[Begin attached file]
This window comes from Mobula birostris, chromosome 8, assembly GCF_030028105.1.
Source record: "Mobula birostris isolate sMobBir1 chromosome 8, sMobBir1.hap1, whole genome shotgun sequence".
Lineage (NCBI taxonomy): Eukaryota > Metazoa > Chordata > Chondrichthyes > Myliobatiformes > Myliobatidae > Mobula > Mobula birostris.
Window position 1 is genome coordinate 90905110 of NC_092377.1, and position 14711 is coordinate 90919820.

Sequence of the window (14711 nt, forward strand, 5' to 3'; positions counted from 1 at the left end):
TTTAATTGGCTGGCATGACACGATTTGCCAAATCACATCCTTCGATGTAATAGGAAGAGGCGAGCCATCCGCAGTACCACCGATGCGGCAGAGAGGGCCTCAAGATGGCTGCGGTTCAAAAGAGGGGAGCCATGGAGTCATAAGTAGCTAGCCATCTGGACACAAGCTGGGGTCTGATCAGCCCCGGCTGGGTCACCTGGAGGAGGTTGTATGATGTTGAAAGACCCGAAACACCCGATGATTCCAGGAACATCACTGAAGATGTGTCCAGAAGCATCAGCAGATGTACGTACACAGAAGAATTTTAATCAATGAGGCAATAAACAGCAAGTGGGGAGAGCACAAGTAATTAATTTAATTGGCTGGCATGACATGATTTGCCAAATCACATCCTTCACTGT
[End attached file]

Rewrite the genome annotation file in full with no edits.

This window comes from Mobula birostris, chromosome 8, assembly GCF_030028105.1.
Source record: "Mobula birostris isolate sMobBir1 chromosome 8, sMobBir1.hap1, whole genome shotgun sequence".
Lineage (NCBI taxonomy): Eukaryota > Metazoa > Chordata > Chondrichthyes > Myliobatiformes > Myliobatidae > Mobula > Mobula birostris.
Window position 1 is genome coordinate 90905110 of NC_092377.1, and position 14711 is coordinate 90919820.

Sequence of the window (14711 nt, forward strand, 5' to 3'; positions counted from 1 at the left end):
TTTAATTGGCTGGCATGACACGATTTGCCAAATCACATCCTTCGATGTAATAGGAAGAGGCGAGCCATCCGCAGTACCACCGATGCGGCAGAGAGGGCCTCAAGATGGCTGCGGTTCAAAAGAGGGGAGCCATGGAGTCATAAGTAGCTAGCCATCTGGACACAAGCTGGGGTCTGATCAGCCCCGGCTGGGTCACCTGGAGGAGGTTGTATGATGTTGAAAGACCCGAAACACCCGATGATTCCAGGAACATCACTGAAGATGTGTCCAGAAGCATCAGCAGATGTACGTACACAGAAGAATTTTAATCAATGAGGCAATAAACAGCAAGTGGGGAGAGCACAAGTAATTAATTTAATTGGCTGGCATGACATGATTTGCCAAATCACATCCTTCACTGT